Also, I think both princesses are pregnant at the end. I forget. Anyway, that one was about 20 pages long. I was so proud of myself for finishing the story, but, somehow, it didn’t feel finished.
So, I wrote a sequel about what Lord Calvin did next. Spoiler: he moved to Yanawey, married Princess Maure, imprisoned her, and (cue the dramatic music) took over the throne as King Calvin. He then proceeded to become a horrifying villain, complete with domestic violence, rape (evidenced by the resulting pregnancy), and murder. Seventh grade was a dark time for me, and the story reflected that (and then some).
And then I wrote another sequel about Colleete and Reilly’s children and their adventures… and a fourth sequel about Candace and Phillip’s children and their adventures.
I called the series The Westinborro Chronicles. There was a Part V that needed to be written, but, by the time I’d written the first four, I’d outgrown the story. I was in ninth grade, and had moved on to other, more contemporary topics. Also, Part IV had left all three kingdoms on the brink of what would have been their version of a world war, and I didn’t know how to write about battles. I also knew that one or two of the main characters were going to have to die, and I didn’t want that to happen.
So… I simply stopped writing it.
Altogether, the series was well over 100,000 words, which, for a preteen was pretty crazy. It wasn’t a great story. It wasn’t well-written. I spent a lot of time describing their clothing (lots of gowns and tunics), and I distinctly remember a sword fight that had this line: “The swords clashed and clanged.” YIKES.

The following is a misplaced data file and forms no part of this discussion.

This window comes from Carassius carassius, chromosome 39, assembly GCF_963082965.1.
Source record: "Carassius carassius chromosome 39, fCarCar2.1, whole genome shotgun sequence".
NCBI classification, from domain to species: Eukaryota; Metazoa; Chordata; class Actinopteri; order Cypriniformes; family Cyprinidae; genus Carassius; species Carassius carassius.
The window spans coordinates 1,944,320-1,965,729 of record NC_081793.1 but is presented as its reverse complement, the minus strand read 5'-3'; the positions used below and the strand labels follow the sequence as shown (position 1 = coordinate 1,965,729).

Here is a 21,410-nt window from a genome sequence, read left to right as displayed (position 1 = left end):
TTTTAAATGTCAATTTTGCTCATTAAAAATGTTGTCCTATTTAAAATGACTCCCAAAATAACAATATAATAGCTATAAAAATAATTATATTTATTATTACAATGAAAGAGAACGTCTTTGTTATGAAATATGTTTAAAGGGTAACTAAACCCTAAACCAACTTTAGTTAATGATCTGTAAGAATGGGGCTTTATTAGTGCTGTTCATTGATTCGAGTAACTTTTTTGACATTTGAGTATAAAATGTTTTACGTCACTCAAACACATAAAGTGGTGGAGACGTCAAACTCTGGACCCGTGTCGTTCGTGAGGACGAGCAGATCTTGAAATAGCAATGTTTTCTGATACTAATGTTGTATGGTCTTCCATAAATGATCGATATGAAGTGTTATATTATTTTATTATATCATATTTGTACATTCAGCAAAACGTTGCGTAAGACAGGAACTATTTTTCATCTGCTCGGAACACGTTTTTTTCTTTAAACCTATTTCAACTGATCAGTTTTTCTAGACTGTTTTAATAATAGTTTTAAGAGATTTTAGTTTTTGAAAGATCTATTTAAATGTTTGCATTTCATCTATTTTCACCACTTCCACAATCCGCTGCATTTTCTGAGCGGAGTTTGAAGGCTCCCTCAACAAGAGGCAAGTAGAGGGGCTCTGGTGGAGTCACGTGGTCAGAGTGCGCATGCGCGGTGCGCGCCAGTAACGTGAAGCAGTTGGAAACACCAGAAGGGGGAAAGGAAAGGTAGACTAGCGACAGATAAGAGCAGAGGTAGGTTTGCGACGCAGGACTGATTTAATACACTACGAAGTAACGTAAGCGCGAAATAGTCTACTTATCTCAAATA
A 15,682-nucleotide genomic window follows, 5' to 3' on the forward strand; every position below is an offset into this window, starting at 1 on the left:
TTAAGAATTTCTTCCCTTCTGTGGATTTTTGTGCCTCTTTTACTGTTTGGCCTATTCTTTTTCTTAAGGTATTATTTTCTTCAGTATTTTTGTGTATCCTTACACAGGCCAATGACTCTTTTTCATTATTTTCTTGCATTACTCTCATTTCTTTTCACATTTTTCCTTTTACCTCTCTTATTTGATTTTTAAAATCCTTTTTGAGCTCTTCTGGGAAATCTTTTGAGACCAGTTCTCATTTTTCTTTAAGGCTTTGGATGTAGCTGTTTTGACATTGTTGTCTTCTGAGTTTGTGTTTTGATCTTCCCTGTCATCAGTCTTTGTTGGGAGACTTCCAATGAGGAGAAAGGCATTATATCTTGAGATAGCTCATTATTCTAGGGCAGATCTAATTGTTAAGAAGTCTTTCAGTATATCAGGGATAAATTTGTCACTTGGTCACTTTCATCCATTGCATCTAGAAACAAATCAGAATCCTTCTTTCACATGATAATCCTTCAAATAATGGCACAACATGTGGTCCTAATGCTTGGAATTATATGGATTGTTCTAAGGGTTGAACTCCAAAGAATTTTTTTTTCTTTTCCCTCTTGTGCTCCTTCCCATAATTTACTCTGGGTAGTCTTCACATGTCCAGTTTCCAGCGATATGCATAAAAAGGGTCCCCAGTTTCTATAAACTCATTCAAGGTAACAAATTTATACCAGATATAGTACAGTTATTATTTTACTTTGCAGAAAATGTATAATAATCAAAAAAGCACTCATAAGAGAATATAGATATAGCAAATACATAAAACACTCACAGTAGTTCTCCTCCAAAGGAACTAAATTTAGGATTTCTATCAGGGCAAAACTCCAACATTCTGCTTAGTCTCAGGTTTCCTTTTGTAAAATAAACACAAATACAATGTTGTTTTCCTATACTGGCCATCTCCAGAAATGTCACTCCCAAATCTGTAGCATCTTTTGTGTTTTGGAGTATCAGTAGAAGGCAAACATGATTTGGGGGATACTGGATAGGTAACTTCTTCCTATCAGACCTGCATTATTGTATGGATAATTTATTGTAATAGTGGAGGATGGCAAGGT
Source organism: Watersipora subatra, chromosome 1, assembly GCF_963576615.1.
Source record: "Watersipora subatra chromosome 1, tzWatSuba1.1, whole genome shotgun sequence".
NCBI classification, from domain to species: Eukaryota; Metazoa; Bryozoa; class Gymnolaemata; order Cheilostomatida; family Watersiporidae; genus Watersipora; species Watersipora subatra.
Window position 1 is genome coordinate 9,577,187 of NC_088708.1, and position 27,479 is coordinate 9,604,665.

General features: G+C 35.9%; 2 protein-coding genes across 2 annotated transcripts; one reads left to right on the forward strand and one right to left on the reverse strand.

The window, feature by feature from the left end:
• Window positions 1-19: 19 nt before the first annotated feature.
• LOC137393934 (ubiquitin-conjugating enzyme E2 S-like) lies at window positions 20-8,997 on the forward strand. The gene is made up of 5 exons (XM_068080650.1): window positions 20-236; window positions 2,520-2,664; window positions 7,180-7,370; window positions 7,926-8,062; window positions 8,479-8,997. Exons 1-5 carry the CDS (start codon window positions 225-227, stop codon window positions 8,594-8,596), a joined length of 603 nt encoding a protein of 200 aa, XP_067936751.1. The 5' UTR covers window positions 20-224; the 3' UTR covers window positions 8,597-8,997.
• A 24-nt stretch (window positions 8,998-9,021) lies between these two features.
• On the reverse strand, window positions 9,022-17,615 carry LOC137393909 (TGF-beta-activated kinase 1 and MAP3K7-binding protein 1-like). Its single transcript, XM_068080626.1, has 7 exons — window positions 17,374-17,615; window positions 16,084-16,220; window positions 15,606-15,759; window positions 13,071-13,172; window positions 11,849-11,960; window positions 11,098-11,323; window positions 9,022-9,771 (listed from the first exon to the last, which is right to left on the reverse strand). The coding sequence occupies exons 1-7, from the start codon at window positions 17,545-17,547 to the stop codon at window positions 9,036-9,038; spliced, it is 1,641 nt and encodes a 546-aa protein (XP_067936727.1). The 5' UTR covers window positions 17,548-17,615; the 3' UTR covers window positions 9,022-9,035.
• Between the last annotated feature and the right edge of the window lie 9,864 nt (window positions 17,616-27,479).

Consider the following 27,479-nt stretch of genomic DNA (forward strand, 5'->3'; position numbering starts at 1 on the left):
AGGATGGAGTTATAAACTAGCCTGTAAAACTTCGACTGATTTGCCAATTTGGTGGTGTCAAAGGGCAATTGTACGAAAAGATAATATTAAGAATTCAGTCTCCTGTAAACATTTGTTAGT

But, lest we judge little me too harshly, we should remember that there was no Google or Wikipedia for me back then† to look up actual sword-fighting terminology. I think when I needed to write a sword fight, I probably just pictured the scene in The Princess Bride where the Man in Black and Inigo Montoya fight at the top of the Cliffs of Insanity and tried to describe what I could remember.
Nonetheless, I learned A LOT about writing from working on The Westinborro Chronicles for those four years, and some of those lessons have stuck with me:
- If you don’t keep going, you’ll never find out what happens next.
- If you don’t finish, you’ll regret it.
- I love writing.
I ended up attending a small liberal arts college and earned my bachelor of arts degree in writing and graphic design. I’ve been out of college for nearly twelve years, and I haven’t been much of a writer in that time. The stories haven’t stopped, of course. I’ve been starting and plotting out stories since I was a child. Just because I ended up using the graphic design side of my degree first didn’t stop my writing mind from crafting dozens—maybe hundreds—of stories in my head. Most never made it to a page, though a page or two or ten sometimes accumulated in a text document before the busyness of life took me away from it. I keep coming back to writing stories over and over.
What was it that Charlotte Brontë wrote in Jane Eyre when Jane, a strong and brilliant woman, had agreed to become a teacher at a lowly village school?
St John Rivers: What will you do with all your fine accomplishments?
Jane Eyre: I will save them until they’re wanted. They will keep.
I think all of this time, I have been saving the “writing me”, and I’m ready to find out if it has kept.